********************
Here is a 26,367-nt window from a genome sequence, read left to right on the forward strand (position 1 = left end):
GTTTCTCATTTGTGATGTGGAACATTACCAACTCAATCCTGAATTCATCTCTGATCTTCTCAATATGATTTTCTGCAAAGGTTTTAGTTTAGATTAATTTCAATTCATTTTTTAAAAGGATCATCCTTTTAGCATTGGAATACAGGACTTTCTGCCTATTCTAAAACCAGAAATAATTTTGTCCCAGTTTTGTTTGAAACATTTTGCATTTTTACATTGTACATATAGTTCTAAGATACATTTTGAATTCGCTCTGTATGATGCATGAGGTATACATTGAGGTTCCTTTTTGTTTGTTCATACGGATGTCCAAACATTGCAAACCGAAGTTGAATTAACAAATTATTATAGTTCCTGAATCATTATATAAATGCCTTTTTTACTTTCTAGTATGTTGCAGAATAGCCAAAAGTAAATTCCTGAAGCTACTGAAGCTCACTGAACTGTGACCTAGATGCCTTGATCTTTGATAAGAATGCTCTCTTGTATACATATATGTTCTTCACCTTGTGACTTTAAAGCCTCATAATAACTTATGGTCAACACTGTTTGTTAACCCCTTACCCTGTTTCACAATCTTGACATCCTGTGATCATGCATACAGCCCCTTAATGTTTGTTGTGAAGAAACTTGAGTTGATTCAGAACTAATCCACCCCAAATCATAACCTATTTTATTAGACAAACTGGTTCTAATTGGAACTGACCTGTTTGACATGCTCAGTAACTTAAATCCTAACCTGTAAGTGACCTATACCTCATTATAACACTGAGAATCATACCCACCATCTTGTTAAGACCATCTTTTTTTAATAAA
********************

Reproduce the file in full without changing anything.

Here is a 26,367-nt window from a genome sequence, read left to right on the forward strand (position 1 = left end):
GTTTCTCATTTGTGATGTGGAACATTACCAACTCAATCCTGAATTCATCTCTGATCTTCTCAATATGATTTTCTGCAAAGGTTTTAGTTTAGATTAATTTCAATTCATTTTTTAAAAGGATCATCCTTTTAGCATTGGAATACAGGACTTTCTGCCTATTCTAAAACCAGAAATAATTTTGTCCCAGTTTTGTTTGAAACATTTTGCATTTTTACATTGTACATATAGTTCTAAGATACATTTTGAATTCGCTCTGTATGATGCATGAGGTATACATTGAGGTTCCTTTTTGTTTGTTCATACGGATGTCCAAACATTGCAAACCGAAGTTGAATTAACAAATTATTATAGTTCCTGAATCATTATATAAATGCCTTTTTTACTTTCTAGTATGTTGCAGAATAGCCAAAAGTAAATTCCTGAAGCTACTGAAGCTCACTGAACTGTGACCTAGATGCCTTGATCTTTGATAAGAATGCTCTCTTGTATACATATATGTTCTTCACCTTGTGACTTTAAAGCCTCATAATAACTTATGGTCAACACTGTTTGTTAACCCCTTACCCTGTTTCACAATCTTGACATCCTGTGATCATGCATACAGCCCCTTAATGTTTGTTGTGAAGAAACTTGAGTTGATTCAGAACTAATCCACCCCAAATCATAACCTATTTTATTAGACAAACTGGTTCTAATTGGAACTGACCTGTTTGACATGCTCAGTAACTTAAATCCTAACCTGTAAGTGACCTATACCTCATTATAACACTGAGAATCATACCCACCATCTTGTTAAGACCATCTTTTTTTAATAAA